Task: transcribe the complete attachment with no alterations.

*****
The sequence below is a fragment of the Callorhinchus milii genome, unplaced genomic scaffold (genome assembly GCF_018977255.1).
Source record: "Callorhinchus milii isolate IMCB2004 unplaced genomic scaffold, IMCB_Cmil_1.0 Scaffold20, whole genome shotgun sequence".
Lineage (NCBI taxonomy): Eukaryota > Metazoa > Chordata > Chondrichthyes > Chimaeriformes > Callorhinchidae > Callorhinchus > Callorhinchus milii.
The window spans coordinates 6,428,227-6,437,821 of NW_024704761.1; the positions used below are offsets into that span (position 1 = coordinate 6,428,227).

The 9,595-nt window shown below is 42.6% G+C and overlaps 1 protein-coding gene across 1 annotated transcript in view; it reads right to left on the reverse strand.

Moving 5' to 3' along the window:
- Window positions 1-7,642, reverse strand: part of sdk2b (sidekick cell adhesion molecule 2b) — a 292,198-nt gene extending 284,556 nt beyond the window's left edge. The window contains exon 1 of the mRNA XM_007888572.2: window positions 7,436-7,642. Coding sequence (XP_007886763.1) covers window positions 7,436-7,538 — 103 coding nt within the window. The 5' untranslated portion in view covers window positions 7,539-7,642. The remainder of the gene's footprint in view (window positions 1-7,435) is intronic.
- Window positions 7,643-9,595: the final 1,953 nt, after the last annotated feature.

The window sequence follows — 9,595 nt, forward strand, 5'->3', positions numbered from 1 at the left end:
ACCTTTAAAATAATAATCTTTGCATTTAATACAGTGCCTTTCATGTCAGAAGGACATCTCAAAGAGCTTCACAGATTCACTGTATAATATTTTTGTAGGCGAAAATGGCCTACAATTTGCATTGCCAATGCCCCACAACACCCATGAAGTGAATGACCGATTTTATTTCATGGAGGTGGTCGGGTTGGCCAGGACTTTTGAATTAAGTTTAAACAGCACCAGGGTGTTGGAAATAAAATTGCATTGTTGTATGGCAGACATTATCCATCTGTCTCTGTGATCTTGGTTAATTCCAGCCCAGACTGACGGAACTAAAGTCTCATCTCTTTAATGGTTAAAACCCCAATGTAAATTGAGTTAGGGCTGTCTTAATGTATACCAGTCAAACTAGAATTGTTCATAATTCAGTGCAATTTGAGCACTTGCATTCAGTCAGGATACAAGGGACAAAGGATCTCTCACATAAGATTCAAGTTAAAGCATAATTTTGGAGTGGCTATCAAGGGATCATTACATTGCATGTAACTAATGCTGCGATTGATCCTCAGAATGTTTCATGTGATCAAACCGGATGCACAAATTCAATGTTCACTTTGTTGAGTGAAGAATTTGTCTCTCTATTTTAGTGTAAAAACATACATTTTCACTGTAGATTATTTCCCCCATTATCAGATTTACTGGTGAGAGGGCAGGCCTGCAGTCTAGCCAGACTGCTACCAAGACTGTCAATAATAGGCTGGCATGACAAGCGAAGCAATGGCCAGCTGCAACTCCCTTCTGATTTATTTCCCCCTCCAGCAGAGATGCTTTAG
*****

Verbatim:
The sequence below is a fragment of the Callorhinchus milii genome, unplaced genomic scaffold (genome assembly GCF_018977255.1).
Source record: "Callorhinchus milii isolate IMCB2004 unplaced genomic scaffold, IMCB_Cmil_1.0 Scaffold20, whole genome shotgun sequence".
Lineage (NCBI taxonomy): Eukaryota > Metazoa > Chordata > Chondrichthyes > Chimaeriformes > Callorhinchidae > Callorhinchus > Callorhinchus milii.
The window spans coordinates 6,428,227-6,437,821 of NW_024704761.1; the positions used below are offsets into that span (position 1 = coordinate 6,428,227).

The 9,595-nt window shown below is 42.6% G+C and overlaps 1 protein-coding gene across 1 annotated transcript in view; it reads right to left on the reverse strand.

Moving 5' to 3' along the window:
- Window positions 1-7,642, reverse strand: part of sdk2b (sidekick cell adhesion molecule 2b) — a 292,198-nt gene extending 284,556 nt beyond the window's left edge. The window contains exon 1 of the mRNA XM_007888572.2: window positions 7,436-7,642. Coding sequence (XP_007886763.1) covers window positions 7,436-7,538 — 103 coding nt within the window. The 5' untranslated portion in view covers window positions 7,539-7,642. The remainder of the gene's footprint in view (window positions 1-7,435) is intronic.
- Window positions 7,643-9,595: the final 1,953 nt, after the last annotated feature.

The window sequence follows — 9,595 nt, forward strand, 5'->3', positions numbered from 1 at the left end:
ACCTTTAAAATAATAATCTTTGCATTTAATACAGTGCCTTTCATGTCAGAAGGACATCTCAAAGAGCTTCACAGATTCACTGTATAATATTTTTGTAGGCGAAAATGGCCTACAATTTGCATTGCCAATGCCCCACAACACCCATGAAGTGAATGACCGATTTTATTTCATGGAGGTGGTCGGGTTGGCCAGGACTTTTGAATTAAGTTTAAACAGCACCAGGGTGTTGGAAATAAAATTGCATTGTTGTATGGCAGACATTATCCATCTGTCTCTGTGATCTTGGTTAATTCCAGCCCAGACTGACGGAACTAAAGTCTCATCTCTTTAATGGTTAAAACCCCAATGTAAATTGAGTTAGGGCTGTCTTAATGTATACCAGTCAAACTAGAATTGTTCATAATTCAGTGCAATTTGAGCACTTGCATTCAGTCAGGATACAAGGGACAAAGGATCTCTCACATAAGATTCAAGTTAAAGCATAATTTTGGAGTGGCTATCAAGGGATCATTACATTGCATGTAACTAATGCTGCGATTGATCCTCAGAATGTTTCATGTGATCAAACCGGATGCACAAATTCAATGTTCACTTTGTTGAGTGAAGAATTTGTCTCTCTATTTTAGTGTAAAAACATACATTTTCACTGTAGATTATTTCCCCCATTATCAGATTTACTGGTGAGAGGGCAGGCCTGCAGTCTAGCCAGACTGCTACCAAGACTGTCAATAATAGGCTGGCATGACAAGCGAAGCAATGGCCAGCTGCAACTCCCTTCTGATTTATTTCCCCCTCCAGCAGAGATGCTTTAG